With a bipartisan majority vote of 62-37, the Senate demonstrated its support for Keystone XL pipeline construction for the first time.
On March 22, the US Senate voted in favor of an amendment that supports construction of TransCanada’s Keystone XL project, a 1,700-mile pipeline that would transport crude oil from Canada to Texas refineries. The amendment, introduced by Sen. John Hoeven (R-ND) and Max Baucus (D-Montana), passed the Senate by a 62-37 margin, with 17 Democrats joining all Republicans in the vote of support. Sen. Frank Lautenberg (D-NJ) abstained from the vote due to illness. Sens. Hoeven and Baucus also have proposed a separate bill that would facilitate Congressional approval of the project under the Commerce Clause of the Constitution, bypassing the decision-making authority of President Obama. Keep reading →
Despite progress, US infrastructure continues to get a near-failing grade from the nation’s engineers, the Keystone debate drags on, climate change policy is back in the headlines and Europeans contending with Cyprus’ financial meltdown are wondering if oil and gas development could help resolve some of the island nation’s issues.
The American Society of Civil Engineers releases its 2013 Report Card for America’s infrastructure today, and the country’s parents wouldn’t exactly be enthusiastic. From deficient bridges to power outages and ever-growing traffic, the country’s score only “inched up” to a D plus, the group says. Find out more here. Keep reading →
President Obama’s energy strategy has been widely advertised as an “all of the above” approach, and the significant funds invested in renewable energy projects and energy research in the first four years of his presidency have diversified the nation’s energy supply, even as the administration comes under attack for its diffused approach.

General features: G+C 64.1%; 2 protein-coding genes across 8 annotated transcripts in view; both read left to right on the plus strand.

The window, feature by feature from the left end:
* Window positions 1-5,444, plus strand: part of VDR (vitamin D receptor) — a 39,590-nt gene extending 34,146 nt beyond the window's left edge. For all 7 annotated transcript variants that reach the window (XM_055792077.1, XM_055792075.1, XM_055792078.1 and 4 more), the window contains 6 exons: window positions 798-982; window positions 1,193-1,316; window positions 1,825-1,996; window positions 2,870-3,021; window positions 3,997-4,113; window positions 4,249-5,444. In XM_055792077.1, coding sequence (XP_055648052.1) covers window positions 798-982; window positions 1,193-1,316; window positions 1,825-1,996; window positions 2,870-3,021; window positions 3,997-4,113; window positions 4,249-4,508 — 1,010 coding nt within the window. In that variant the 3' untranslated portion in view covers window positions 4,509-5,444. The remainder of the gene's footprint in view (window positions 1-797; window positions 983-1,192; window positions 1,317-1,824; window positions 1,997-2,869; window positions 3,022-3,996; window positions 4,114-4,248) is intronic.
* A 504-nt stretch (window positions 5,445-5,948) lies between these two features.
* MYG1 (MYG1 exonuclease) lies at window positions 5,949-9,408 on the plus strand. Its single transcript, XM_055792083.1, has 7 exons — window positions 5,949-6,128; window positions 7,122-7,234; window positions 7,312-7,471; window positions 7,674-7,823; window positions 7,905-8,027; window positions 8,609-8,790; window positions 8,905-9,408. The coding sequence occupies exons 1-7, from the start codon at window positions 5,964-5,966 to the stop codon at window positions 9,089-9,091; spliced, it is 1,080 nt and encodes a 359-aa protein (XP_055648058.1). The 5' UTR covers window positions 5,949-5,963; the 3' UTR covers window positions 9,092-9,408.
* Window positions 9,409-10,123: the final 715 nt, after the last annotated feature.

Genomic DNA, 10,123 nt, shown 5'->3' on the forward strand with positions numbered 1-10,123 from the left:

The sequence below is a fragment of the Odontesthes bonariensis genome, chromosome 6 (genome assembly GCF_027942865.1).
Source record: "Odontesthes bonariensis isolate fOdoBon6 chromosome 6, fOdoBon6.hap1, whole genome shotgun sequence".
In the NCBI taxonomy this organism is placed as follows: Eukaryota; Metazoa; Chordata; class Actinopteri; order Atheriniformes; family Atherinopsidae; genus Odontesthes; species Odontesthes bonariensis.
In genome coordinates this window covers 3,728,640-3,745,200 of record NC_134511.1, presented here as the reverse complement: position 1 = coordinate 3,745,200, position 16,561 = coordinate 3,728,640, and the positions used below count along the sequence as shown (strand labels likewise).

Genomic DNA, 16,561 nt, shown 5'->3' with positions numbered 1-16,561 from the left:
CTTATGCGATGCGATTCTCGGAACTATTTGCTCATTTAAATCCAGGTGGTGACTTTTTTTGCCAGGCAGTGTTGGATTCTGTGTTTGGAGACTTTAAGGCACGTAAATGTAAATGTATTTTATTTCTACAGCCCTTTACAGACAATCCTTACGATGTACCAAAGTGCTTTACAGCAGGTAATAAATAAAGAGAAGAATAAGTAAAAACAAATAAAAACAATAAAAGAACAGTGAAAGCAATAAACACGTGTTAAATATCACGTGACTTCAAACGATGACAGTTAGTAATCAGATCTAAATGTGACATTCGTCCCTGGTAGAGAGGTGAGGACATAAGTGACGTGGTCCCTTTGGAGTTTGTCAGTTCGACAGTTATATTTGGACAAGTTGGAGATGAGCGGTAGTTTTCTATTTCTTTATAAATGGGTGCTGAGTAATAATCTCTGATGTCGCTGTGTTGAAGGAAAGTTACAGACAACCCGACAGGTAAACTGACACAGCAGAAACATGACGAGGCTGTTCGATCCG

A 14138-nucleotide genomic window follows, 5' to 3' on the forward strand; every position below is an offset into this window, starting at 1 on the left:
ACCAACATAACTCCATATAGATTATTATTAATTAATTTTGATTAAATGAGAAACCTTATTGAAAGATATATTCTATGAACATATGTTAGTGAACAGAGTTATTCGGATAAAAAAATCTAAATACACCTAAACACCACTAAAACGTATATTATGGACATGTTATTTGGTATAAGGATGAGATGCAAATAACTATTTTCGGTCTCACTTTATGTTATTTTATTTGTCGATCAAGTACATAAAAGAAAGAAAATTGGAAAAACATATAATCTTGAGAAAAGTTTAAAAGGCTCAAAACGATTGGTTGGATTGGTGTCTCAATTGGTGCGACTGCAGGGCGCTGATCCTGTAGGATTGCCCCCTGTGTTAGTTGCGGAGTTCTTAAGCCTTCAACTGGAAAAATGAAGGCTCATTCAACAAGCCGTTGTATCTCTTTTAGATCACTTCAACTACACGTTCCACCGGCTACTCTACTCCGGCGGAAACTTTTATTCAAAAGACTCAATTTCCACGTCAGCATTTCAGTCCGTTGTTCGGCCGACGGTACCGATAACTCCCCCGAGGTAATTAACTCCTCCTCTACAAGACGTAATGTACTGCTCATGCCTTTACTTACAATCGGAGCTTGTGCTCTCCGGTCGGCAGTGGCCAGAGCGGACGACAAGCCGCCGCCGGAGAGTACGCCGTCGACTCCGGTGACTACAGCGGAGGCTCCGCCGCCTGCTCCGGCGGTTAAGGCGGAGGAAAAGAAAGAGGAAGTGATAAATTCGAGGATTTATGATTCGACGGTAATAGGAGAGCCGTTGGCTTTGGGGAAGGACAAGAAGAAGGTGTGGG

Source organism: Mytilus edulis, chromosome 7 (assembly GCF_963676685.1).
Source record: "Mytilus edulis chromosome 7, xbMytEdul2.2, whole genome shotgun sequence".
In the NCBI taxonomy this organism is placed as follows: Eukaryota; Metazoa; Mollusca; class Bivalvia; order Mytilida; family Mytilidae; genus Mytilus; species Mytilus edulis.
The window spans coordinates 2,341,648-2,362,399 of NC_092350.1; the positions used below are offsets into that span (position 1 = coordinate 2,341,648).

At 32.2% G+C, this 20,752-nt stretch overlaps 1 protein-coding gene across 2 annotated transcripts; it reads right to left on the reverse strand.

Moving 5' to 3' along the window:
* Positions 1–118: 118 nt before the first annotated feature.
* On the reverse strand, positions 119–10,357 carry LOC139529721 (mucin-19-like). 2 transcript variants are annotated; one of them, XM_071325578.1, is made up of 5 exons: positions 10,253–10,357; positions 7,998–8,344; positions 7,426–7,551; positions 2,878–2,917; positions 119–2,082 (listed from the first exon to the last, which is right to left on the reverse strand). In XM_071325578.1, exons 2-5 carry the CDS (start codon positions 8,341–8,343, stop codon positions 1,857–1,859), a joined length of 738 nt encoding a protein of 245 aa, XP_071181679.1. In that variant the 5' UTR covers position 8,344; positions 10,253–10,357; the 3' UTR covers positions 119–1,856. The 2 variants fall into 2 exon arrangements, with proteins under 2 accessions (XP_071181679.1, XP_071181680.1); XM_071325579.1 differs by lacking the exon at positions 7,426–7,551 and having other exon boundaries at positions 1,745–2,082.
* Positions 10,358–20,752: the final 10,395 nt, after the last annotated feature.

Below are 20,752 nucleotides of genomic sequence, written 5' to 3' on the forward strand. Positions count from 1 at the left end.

The White House is now focusing on the transport sector, leaving aside controversial technologies like large-scale solar or wind installations that dominated the DC energy discussion for the last four years. The new plan, which includes an energy security trust, includes policies to promote the use of natural gas as a transport fuel and includes funds for research into advanced biofuels. Keep reading →
In the presence of recently nominated new Obama Administration energy secretary Dr. Ernest Moniz, MIT Professor of Physics and Engineering Systems, former Governor Bill Richardson stated that science should play an important role in politics.
The country needs scientists to be more involved in politics and find ways to collaborate in the policy making and review process. Richardson also recognized the path started by Obama in this direction by appointing Dr. Steven Chu to energy secretary during his first term, but he said more initiatives need to be taken to facilitate scientist involvement. Keep reading →
At a well-attended 2013 MIT Energy Conference, an expert panel explored the “big picture” questions surrounding climate change providing updated insights on pros and cons of available actions.